Reply Score: 2

Soulbender Member since:
2005-08-18

I dont like EMACS at all. Does that make me Visexual?

Reply Score: 2

No it isnt
Member since:
2005-11-14

That's all.

Reply Score: 6

gadget00 Member since:
2007-02-16

Looks like someone needs to put more emphasis on respect, rather than humor.

Reply Score: 0

Divorce the movement from the man
by bralkein on Thu 9th Jul 2009 12:22 UTC
bralkein
Member since:
2006-12-20

Of course the whole FOSS world owes Stallman and GNU an awful lot, and we would do well to remember that, but for pity's sake, can you believe this guy!? He's got to be one of the most alienating figures in the Free Software world, and we're not exactly short on choice, here.

Here's what we've got to do - write all his good ideas down, then pretend we don't know the guy and never invite him to speak at anything ever again.

Reply Score: 2

It certainly is an issue...
by SReilly on Thu 9th Jul 2009 12:29 UTC
SReilly
Member since:
2006-12-28

and something I'm glad you have taken the time and published here, Thom. In the twelve years I have worked in the IT industry, I have only ever worked with two female engineers. Judging by the comments of some (I hesitate to say most) am my colleagues during those two separate periods, it was two too many.

It's an attitude that I'm sure has lead to many technically minded and adept females considering other career choices. Sure, social stereotypes are a main culprit but such attitudes surely don't help.

I've always been glad to be counted among those who advocate free software but I find it hard to keep up such enthusiasm when I hear one of our main proponents not only come out with such blatantly sexist comments, but not even have the courage, not to mention manners, to apologies once they have been pointed out.

Yes, people are entitled to speak their minds but as you quite rightly pointed out, there is a time and a place. Public figures especially should be aware of this.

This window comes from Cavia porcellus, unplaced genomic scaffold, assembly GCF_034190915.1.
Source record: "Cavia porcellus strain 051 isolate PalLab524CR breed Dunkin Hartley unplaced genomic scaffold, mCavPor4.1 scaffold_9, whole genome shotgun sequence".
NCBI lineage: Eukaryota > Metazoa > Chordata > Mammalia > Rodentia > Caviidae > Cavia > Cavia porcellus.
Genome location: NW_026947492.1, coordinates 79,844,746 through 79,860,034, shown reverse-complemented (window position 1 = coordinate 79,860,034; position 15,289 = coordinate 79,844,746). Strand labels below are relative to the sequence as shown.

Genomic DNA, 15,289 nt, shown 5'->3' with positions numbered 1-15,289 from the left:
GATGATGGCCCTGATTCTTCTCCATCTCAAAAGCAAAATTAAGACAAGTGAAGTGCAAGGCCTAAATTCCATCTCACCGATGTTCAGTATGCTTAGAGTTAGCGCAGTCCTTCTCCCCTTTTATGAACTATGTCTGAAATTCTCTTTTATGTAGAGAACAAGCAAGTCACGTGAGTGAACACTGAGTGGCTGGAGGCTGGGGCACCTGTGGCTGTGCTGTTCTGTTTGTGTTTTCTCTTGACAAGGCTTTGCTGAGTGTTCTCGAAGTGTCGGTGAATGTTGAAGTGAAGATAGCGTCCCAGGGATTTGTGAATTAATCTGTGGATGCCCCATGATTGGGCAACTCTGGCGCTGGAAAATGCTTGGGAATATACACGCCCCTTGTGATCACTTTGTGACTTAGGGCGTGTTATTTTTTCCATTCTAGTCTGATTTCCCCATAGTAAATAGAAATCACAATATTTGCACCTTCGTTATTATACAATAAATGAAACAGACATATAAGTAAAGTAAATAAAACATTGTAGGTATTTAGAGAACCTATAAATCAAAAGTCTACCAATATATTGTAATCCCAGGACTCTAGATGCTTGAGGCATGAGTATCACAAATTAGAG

Reply Score: 8

RE: It certainly is an issue...
by Vanders on Thu 9th Jul 2009 12:43 UTC in reply to "It certainly is an issue..."
Vanders Member since:
2005-07-06

Sexism in IT is a problem. This wasn't an example of sexism in IT though: people are simply seeing the word "women" through their red mist, and aren't bothering to look at the context or think about what he actually said.

If it helps, what he said was equally stupid no matter which sex or gender you replace the word "women" with.

Reply Score: 2

SReilly Member since:
2006-12-28

people are simply seeing the word "women" through their red mist, and aren't bothering to look at the context or think about what he actually said.

You could very well be right, Vanders, but I disagree. How on earth could you know what RMS was thinking when he made his stupid joke without him clarifying? It's exactly that potential for misunderstanding or not that is often at the heart of other stupid idiots belittling sexism as females not being able to take a joke.

The guy is a public speaker and well known in the FLOSS movement. At the end of the day, unless he wants to cause offence, he should apologies for any off-colour remakes he makes. For all means give us an explanation but whatever he does, he still owes people an apology without trying to make himself out to be the victim.

Reply Score: 3

Vanders Member since:
2005-07-06

How on earth could you know what RMS was thinking when he made his stupid joke without him clarifying?


I agree, and your point works either way. We can't assume he was being sexist, either!

Edited 2009-07-09 15:57 UTC